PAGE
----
How does the mind work? Why do we suffer? How can we become more balanced, compassionate and happy? How can we overcome our fear of death and use it to live in a more fulfilling way? How does the external and internal world appear to us, and how does it actually exist?
These and similar questions are the subject of study and practice in Buddhism.
About 2’500 years ago Shakyamuni Buddha searched for the source of our constant underlying dissatisfaction and for the way to overcome it. Using advanced meditation methods, he achieved profound realizations, which he later passed onto his followers.
Among others, he recognized that our lives are filled with stress and dissatisfaction, anything from mental and physical pain to not getting what we want, and having what we do not want. The main source of this dissatisfaction is our grasping at the material objects and relationships that temporarily bring us pleasant experiences, which we then call happiness. Another source of suffering are our mistaken views of reality, for example our strong belief that things, people and we ourselves exist permanently and inherently from their and our own side.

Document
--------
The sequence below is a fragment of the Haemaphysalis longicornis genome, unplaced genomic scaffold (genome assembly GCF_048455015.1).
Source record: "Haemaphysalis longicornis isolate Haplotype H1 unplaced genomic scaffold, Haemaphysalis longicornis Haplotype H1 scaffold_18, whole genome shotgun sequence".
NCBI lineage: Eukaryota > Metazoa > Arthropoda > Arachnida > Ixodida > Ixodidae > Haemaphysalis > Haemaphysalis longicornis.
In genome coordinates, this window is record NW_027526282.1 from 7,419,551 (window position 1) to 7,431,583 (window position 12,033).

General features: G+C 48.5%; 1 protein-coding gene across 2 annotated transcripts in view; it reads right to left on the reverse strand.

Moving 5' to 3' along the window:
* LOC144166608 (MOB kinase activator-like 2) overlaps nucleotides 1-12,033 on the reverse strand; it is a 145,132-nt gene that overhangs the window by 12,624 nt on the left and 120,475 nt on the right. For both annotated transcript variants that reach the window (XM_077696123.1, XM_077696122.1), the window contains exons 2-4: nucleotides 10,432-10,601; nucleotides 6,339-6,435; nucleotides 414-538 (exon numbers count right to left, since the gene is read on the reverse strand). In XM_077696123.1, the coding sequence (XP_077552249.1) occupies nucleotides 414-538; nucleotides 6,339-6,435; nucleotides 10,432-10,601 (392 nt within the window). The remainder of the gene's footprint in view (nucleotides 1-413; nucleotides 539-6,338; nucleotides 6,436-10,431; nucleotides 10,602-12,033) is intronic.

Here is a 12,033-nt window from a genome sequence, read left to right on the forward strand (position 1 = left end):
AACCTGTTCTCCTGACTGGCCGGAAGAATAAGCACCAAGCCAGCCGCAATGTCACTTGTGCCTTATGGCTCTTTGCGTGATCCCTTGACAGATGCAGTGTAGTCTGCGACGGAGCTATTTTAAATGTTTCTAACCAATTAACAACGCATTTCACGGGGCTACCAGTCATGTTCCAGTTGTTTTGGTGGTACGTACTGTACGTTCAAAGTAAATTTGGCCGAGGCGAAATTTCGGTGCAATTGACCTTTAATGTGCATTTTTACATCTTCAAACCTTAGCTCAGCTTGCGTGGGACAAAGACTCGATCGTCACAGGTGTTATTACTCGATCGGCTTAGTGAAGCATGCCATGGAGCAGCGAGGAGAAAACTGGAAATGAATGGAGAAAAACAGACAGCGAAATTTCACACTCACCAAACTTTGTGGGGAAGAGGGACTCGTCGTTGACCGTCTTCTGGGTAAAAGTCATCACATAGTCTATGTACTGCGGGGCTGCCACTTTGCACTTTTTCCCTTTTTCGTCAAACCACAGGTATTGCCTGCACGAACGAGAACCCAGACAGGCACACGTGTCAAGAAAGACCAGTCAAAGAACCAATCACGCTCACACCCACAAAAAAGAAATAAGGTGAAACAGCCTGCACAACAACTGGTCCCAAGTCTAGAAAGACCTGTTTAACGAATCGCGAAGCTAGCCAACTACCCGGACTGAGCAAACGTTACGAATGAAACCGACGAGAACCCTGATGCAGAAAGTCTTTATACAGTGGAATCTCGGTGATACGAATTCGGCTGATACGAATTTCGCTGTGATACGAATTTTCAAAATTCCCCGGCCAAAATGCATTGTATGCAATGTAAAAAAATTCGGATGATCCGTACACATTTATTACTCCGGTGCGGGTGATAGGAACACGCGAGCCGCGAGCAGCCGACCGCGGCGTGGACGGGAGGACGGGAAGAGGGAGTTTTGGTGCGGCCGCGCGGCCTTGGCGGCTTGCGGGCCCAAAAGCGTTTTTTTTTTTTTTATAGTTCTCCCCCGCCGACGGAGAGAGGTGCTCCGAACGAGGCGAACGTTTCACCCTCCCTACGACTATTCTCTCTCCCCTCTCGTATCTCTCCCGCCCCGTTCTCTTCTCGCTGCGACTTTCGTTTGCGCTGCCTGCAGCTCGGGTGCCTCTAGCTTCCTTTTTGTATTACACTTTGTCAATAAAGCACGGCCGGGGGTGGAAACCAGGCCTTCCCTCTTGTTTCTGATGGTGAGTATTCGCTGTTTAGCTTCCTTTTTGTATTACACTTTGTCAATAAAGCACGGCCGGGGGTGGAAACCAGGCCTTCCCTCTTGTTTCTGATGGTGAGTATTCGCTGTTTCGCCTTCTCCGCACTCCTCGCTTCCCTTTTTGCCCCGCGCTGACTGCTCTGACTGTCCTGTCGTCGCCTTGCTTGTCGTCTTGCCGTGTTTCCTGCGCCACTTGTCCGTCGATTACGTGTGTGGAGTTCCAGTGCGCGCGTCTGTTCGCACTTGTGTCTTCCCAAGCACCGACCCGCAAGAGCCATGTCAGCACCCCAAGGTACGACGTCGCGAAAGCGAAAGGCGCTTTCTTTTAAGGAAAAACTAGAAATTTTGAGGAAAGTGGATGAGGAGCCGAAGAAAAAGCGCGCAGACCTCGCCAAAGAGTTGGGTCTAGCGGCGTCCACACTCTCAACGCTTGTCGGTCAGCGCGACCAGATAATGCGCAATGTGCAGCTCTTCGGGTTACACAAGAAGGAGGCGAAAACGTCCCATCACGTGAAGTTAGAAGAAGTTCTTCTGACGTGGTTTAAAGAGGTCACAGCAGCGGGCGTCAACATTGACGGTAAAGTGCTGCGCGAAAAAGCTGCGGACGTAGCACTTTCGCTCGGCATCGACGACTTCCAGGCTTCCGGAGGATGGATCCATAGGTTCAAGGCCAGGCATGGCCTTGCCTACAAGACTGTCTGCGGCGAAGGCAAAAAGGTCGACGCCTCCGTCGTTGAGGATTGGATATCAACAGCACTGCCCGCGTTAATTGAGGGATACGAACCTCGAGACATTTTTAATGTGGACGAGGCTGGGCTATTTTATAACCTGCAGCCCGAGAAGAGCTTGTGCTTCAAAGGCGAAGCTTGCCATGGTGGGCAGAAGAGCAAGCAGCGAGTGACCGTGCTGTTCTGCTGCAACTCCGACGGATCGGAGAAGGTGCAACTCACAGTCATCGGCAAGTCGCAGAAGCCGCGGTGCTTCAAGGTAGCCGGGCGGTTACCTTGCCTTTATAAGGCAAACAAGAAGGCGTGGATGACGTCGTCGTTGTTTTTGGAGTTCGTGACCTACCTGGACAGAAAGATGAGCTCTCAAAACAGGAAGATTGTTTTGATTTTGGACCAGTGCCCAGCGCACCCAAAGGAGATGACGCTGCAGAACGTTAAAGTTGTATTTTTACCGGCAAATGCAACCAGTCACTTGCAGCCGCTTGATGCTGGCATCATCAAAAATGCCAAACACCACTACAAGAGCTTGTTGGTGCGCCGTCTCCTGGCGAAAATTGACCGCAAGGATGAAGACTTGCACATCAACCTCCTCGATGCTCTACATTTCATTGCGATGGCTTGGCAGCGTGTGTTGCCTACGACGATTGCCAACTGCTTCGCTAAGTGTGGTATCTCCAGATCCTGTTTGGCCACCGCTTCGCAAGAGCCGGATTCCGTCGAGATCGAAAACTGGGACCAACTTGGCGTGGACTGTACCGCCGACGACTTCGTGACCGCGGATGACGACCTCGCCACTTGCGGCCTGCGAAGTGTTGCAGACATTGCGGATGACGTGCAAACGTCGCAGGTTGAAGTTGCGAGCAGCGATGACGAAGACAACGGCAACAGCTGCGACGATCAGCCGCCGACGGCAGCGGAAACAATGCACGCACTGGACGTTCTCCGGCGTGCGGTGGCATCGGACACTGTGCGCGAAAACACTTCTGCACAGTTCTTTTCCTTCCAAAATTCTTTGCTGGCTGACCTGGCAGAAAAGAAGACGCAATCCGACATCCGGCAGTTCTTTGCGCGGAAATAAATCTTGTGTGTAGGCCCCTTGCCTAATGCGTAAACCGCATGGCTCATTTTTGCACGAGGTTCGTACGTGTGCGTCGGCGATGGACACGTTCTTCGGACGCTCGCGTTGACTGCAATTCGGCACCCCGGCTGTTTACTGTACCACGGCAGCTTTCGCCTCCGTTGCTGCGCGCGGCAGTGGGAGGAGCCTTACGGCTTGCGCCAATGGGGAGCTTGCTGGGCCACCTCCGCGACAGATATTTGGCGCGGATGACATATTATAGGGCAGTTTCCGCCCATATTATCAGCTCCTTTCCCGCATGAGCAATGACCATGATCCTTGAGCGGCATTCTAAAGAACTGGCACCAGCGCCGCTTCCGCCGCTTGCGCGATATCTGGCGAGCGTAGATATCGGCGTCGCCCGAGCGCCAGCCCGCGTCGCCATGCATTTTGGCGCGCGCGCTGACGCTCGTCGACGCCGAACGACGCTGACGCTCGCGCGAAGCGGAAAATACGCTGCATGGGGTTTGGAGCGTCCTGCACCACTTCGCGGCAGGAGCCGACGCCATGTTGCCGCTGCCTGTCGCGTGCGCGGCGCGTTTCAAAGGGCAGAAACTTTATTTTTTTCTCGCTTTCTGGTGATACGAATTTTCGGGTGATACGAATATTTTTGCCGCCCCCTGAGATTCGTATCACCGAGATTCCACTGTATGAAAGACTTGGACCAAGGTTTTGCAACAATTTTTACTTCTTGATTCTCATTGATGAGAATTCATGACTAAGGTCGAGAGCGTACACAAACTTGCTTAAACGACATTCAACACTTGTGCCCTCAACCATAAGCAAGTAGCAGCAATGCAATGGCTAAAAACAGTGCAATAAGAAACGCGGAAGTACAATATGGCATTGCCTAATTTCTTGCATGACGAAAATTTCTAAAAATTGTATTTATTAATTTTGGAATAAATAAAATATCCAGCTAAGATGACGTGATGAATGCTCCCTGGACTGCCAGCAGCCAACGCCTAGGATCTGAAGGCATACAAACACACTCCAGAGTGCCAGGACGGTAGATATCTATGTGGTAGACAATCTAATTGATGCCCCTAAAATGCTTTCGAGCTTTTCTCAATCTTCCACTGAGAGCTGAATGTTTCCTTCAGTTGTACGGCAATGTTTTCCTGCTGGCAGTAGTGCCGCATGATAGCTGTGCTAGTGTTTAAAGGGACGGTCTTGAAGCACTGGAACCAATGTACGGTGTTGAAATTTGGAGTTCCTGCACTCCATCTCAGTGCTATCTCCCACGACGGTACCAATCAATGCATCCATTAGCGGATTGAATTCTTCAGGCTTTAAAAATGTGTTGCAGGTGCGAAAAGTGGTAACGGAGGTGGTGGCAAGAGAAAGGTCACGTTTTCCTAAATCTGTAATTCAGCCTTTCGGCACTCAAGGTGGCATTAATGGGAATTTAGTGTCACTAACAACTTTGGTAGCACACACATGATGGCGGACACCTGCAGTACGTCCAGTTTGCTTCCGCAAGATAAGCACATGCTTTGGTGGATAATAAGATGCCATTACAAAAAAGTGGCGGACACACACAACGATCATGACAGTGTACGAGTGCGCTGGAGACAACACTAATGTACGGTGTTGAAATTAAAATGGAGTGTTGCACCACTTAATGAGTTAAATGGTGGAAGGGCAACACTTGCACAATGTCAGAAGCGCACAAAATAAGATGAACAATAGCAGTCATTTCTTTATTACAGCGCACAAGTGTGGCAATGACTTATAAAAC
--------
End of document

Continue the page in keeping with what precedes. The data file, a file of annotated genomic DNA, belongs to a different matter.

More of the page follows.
Buddhism presents a systematic way to overcome suffering and confusion through freeing ourselves from attachment to material objects and through developing the correct view of reality. The practices to achieve this goal include meditation, ethical conduct and many others. Once we are no longer blinded by our fear, depression and suffering, we are left with unobstructed, deep and inexhaustible happiness, which each and every one of us can find naturally within ourselves. This state is called enlightenment or nirvana.
In the Mahayana Buddhist tradition, which together with Theravada and Vajrayana traditions belongs to the main schools of Buddhism, one of the main steps on the path to enlightenment is to develop compassion, the altruistic sense of responsibility for all universal beings. Liberating ourselves from suffering is not the final goal of our journey – the Mahayana Buddhists seek liberation, so that they can help others to also reach this state. We recognize that everybody, just like us, wants happiness and does not want suffering. We are all interconnected and responsible for each other. The secret of true, permanent happiness is therefore a soft, open and caring heart, which embraces and includes all universal beings.
If you would like to further explore Buddhist philosophy and psychology, we invite you to join our study program.